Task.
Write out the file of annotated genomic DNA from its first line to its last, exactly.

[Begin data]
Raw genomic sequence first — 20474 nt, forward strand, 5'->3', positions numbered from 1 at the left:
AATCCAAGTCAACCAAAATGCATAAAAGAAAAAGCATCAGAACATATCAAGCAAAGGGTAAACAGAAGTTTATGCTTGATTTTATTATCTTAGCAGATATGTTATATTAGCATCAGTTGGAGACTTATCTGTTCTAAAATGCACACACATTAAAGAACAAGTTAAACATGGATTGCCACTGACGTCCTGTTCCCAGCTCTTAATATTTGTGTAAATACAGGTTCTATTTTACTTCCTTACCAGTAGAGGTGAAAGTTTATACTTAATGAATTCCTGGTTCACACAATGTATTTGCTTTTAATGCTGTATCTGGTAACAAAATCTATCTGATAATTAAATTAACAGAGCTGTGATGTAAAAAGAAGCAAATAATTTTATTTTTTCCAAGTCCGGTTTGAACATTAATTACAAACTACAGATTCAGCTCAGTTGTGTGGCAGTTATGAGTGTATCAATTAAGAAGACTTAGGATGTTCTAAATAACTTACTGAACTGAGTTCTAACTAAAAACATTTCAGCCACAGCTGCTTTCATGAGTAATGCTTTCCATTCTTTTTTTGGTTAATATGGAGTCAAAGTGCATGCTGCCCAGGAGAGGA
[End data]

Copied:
Raw genomic sequence first — 20474 nt, forward strand, 5'->3', positions numbered from 1 at the left:
AATCCAAGTCAACCAAAATGCATAAAAGAAAAAGCATCAGAACATATCAAGCAAAGGGTAAACAGAAGTTTATGCTTGATTTTATTATCTTAGCAGATATGTTATATTAGCATCAGTTGGAGACTTATCTGTTCTAAAATGCACACACATTAAAGAACAAGTTAAACATGGATTGCCACTGACGTCCTGTTCCCAGCTCTTAATATTTGTGTAAATACAGGTTCTATTTTACTTCCTTACCAGTAGAGGTGAAAGTTTATACTTAATGAATTCCTGGTTCACACAATGTATTTGCTTTTAATGCTGTATCTGGTAACAAAATCTATCTGATAATTAAATTAACAGAGCTGTGATGTAAAAAGAAGCAAATAATTTTATTTTTTCCAAGTCCGGTTTGAACATTAATTACAAACTACAGATTCAGCTCAGTTGTGTGGCAGTTATGAGTGTATCAATTAAGAAGACTTAGGATGTTCTAAATAACTTACTGAACTGAGTTCTAACTAAAAACATTTCAGCCACAGCTGCTTTCATGAGTAATGCTTTCCATTCTTTTTTTGGTTAATATGGAGTCAAAGTGCATGCTGCCCAGGAGAGGA